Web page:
Van Insurance proves cheaper than car insurance for students in the 21+ age group near Oxford University
A recent poll of UK students who recently passed their driving tests found a statistic which you may find surprising. Opting to drive a van may prove cheaper than the typical choice of a car. Market research was carried out in the close vicinity of Oxford University which is one of the UK's most popular Universities and they challenged students to find cheaper car insurance quotes against the van insurance quotes that they provided.
The research found that on average 69% of students were able to find a cheaper price for van insurance than car insurance. Matthew Wallis who lives in student accommodation near to the university said "I never thought that driving a van would be cheaper than a small car. It has made me think twice about asking my parents for a van as opposed to a car for my 21st birthday present.
Rise in Dental Insurance amongst students
Although many students are leaving school and going home to no jobs, many recent graduates and current students of universities are opting for dental insurance even when working part-time with no corporate benefits. Recent studies have shown that students and recent graduates are much more concerned with the health of their teeth because dental health can deteriorate much more rapidly than most other subdivisions of the body.
Students are taking it upon themselves to pay the dental insurance out of their own pockets, often not even asking whether employers offer medical insurance or not, because, it is in fact very affordable. Many of the students see their dental plans as an investment in the workforce for tomorrow. As one student said, "Even when jobs do start opening up, it would be rather difficult to get one if you have really bad teeth."
This sentiment seems to be echoed around many students and recent graduates of universities all over the country. Recently, studies have shown a 15% increase in the amount of dental insurance bought by individuals aged 18 to 25 over the past year, while the amount of medical insurance bought by that same age group has remained steady over the same time period, even dropping by a slight amount.
A recent survey of students in the UK who are studying on polymer processing courses, has shown a huge jump in sim only deals when choosing a mobile phone deal to call friends and family. The huge appeal of these deals is the fact they can be used with virtually no restrictions on calling anyone, whilst only paying a fixed monthly fee so it makes it an ideal choice for students wanting to call home everyday. One student Richard Carmichael said "I chose a sim only deal as it makes much more sense for me. I call mum parents every day to let them know how I am doing, and I don;t have to worry about any expensive monthly bills, so it works out great as I can spend my money on other important student things like nights out"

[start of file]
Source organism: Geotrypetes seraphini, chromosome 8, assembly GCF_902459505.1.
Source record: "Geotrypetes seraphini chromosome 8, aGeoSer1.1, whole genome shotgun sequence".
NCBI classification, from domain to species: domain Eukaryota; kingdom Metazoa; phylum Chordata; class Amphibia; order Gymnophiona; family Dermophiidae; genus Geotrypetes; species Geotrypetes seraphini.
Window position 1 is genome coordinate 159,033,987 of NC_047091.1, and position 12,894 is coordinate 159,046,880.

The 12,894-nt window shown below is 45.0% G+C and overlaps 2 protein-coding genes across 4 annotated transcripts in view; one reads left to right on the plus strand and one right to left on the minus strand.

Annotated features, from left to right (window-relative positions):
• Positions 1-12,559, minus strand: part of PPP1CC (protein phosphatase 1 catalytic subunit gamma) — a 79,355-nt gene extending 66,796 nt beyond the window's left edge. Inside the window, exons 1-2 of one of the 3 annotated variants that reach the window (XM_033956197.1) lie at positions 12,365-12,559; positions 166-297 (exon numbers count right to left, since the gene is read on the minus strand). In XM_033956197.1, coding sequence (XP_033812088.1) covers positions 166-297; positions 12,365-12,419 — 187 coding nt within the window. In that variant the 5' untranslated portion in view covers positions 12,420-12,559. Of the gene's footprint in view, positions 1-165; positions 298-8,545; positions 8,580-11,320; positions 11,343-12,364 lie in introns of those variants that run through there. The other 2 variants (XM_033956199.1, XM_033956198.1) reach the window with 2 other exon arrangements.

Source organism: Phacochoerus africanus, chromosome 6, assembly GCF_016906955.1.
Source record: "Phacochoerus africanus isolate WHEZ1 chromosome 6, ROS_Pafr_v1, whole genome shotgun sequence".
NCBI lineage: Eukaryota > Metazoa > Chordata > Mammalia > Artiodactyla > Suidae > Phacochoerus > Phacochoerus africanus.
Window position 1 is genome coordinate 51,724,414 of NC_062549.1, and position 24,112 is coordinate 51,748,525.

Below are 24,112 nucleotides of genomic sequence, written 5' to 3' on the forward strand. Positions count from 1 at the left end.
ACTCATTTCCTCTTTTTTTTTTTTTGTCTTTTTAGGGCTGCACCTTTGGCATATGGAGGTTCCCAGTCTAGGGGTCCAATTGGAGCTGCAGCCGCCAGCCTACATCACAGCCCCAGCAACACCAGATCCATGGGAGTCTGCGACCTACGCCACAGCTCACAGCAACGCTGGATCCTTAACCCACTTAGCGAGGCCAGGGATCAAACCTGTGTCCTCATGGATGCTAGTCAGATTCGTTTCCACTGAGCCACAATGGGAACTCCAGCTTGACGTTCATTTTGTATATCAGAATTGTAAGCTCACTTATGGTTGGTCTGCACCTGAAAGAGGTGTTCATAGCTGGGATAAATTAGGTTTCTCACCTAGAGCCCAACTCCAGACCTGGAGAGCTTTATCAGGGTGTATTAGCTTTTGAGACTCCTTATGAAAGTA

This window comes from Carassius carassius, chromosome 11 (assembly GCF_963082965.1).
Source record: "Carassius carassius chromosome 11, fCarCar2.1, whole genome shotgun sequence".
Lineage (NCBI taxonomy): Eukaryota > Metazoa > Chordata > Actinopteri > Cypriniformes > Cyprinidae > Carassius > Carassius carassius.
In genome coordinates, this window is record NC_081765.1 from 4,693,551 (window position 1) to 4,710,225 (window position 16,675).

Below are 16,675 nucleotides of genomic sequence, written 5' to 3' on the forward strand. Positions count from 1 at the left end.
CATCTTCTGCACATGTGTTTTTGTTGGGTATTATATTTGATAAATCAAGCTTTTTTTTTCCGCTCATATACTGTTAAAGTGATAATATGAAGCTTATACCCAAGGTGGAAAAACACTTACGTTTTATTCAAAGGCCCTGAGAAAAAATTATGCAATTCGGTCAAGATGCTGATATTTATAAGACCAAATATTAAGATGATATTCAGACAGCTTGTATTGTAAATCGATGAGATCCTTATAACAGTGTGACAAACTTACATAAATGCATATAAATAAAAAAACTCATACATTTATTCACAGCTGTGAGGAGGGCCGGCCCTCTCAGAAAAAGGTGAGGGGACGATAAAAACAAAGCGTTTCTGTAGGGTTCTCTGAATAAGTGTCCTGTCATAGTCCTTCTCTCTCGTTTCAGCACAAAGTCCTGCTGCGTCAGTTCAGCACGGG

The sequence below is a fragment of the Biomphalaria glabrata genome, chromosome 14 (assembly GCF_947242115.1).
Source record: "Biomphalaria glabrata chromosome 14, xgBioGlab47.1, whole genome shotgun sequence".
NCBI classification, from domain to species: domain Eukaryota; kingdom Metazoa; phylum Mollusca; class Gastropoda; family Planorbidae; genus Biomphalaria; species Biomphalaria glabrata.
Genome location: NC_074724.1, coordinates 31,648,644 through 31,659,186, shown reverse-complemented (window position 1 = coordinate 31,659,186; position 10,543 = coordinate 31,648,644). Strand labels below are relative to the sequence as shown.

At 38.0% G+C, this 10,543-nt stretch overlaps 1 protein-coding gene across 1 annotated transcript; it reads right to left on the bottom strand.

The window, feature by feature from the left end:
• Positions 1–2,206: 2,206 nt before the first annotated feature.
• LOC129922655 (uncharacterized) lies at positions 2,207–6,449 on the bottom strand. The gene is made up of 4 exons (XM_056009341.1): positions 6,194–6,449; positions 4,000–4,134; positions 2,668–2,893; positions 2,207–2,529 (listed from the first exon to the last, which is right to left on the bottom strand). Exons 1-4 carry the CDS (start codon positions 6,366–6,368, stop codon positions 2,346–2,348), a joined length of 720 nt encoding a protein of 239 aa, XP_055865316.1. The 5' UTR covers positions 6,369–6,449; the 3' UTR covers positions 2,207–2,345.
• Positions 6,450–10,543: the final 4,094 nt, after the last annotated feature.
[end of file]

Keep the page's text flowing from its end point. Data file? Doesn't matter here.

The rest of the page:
With the current economic climate in the UK, we can see why money savvy students are looking for ways to save their money, and this seems like an ideal choice.
Posted by | Posted in Education | Posted on 16-11-2010
Rallying against proposed increases to tuition and fees, University of California student activists are planning massive on-campus protests this week. Today, students on campuses all over the state are staging demonstrations. Tomorrow, many will take buses to San Francisco to demonstrate at the UC Board of Regents meeting. UCLA student Nader Nasr has created a petition on Change.org that has close to 900 signatures.
What’s behind this campaign? A request from the University of California to the Board of Regents to increase tuition for students another eight percent (fees increased 32 percent last year) to more than $11,000. Similar tuition increases for students in the Cal State education system are also in the works. Tuition (also called “fees”) doesn’t cover the other costs of room, board and books that families pay for higher education (UC Berkeley has the second-highest cost for room and board of any institutions, public or private, the Los Angeles Times editorial board has reported).
Although the increases would also come with increases in financial aid packages, students who don’t qualify for financial aid, yet still can’t afford the high price of college, will fall deeper into debt, and therefore having to claim free legal advice to cover any fees they may have along the way..
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